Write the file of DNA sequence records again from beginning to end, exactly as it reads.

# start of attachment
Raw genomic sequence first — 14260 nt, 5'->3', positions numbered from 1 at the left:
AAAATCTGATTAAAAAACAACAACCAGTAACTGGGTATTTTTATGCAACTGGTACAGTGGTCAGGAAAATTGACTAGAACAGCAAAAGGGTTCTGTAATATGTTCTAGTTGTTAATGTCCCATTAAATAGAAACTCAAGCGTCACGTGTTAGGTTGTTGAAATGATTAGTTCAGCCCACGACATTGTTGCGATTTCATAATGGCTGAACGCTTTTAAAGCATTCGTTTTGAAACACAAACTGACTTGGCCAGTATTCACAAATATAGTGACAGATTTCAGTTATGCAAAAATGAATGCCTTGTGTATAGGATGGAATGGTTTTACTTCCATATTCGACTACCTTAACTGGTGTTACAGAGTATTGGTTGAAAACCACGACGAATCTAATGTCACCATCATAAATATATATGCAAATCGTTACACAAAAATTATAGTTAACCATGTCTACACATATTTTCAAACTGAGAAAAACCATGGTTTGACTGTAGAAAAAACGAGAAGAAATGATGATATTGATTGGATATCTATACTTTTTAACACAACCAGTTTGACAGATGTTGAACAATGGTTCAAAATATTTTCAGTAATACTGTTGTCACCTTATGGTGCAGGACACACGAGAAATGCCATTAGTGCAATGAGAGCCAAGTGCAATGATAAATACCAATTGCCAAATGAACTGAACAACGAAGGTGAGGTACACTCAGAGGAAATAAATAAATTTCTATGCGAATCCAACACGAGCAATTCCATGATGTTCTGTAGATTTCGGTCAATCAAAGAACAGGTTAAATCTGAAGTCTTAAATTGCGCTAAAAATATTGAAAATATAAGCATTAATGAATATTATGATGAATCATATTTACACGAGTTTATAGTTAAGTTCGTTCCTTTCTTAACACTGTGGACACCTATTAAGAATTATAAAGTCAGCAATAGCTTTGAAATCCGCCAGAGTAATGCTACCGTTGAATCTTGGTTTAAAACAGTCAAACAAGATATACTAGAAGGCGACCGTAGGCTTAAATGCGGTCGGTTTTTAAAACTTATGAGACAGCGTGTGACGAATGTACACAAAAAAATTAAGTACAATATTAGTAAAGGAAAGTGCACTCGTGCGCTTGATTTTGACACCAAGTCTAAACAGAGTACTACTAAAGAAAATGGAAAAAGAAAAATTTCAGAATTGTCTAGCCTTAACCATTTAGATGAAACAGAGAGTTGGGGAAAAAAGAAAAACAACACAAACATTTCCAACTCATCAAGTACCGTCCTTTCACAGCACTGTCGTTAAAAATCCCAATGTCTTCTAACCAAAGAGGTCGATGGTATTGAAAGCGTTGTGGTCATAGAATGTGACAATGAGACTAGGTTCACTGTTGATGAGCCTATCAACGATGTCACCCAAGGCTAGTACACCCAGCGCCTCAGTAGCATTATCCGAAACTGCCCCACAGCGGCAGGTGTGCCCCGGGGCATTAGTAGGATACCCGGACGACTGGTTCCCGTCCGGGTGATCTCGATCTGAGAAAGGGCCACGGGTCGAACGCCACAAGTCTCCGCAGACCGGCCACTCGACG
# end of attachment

Raw genomic sequence first — 14260 nt, 5'->3', positions numbered from 1 at the left:
AAAATCTGATTAAAAAACAACAACCAGTAACTGGGTATTTTTATGCAACTGGTACAGTGGTCAGGAAAATTGACTAGAACAGCAAAAGGGTTCTGTAATATGTTCTAGTTGTTAATGTCCCATTAAATAGAAACTCAAGCGTCACGTGTTAGGTTGTTGAAATGATTAGTTCAGCCCACGACATTGTTGCGATTTCATAATGGCTGAACGCTTTTAAAGCATTCGTTTTGAAACACAAACTGACTTGGCCAGTATTCACAAATATAGTGACAGATTTCAGTTATGCAAAAATGAATGCCTTGTGTATAGGATGGAATGGTTTTACTTCCATATTCGACTACCTTAACTGGTGTTACAGAGTATTGGTTGAAAACCACGACGAATCTAATGTCACCATCATAAATATATATGCAAATCGTTACACAAAAATTATAGTTAACCATGTCTACACATATTTTCAAACTGAGAAAAACCATGGTTTGACTGTAGAAAAAACGAGAAGAAATGATGATATTGATTGGATATCTATACTTTTTAACACAACCAGTTTGACAGATGTTGAACAATGGTTCAAAATATTTTCAGTAATACTGTTGTCACCTTATGGTGCAGGACACACGAGAAATGCCATTAGTGCAATGAGAGCCAAGTGCAATGATAAATACCAATTGCCAAATGAACTGAACAACGAAGGTGAGGTACACTCAGAGGAAATAAATAAATTTCTATGCGAATCCAACACGAGCAATTCCATGATGTTCTGTAGATTTCGGTCAATCAAAGAACAGGTTAAATCTGAAGTCTTAAATTGCGCTAAAAATATTGAAAATATAAGCATTAATGAATATTATGATGAATCATATTTACACGAGTTTATAGTTAAGTTCGTTCCTTTCTTAACACTGTGGACACCTATTAAGAATTATAAAGTCAGCAATAGCTTTGAAATCCGCCAGAGTAATGCTACCGTTGAATCTTGGTTTAAAACAGTCAAACAAGATATACTAGAAGGCGACCGTAGGCTTAAATGCGGTCGGTTTTTAAAACTTATGAGACAGCGTGTGACGAATGTACACAAAAAAATTAAGTACAATATTAGTAAAGGAAAGTGCACTCGTGCGCTTGATTTTGACACCAAGTCTAAACAGAGTACTACTAAAGAAAATGGAAAAAGAAAAATTTCAGAATTGTCTAGCCTTAACCATTTAGATGAAACAGAGAGTTGGGGAAAAAAGAAAAACAACACAAACATTTCCAACTCATCAAGTACCGTCCTTTCACAGCACTGTCGTTAAAAATCCCAATGTCTTCTAACCAAAGAGGTCGATGGTATTGAAAGCGTTGTGGTCATAGAATGTGACAATGAGACTAGGTTCACTGTTGATGAGCCTATCAACGATGTCACCCAAGGCTAGTACACCCAGCGCCTCAGTAGCATTATCCGAAACTGCCCCACAGCGGCAGGTGTGCCCCGGGGCATTAGTAGGATACCCGGACGACTGGTTCCCGTCCGGGTGATCTCGATCTGAGAAAGGGCCACGGGTCGAACGCCACAAGTCTCCGCAGACCGGCCACTCGACG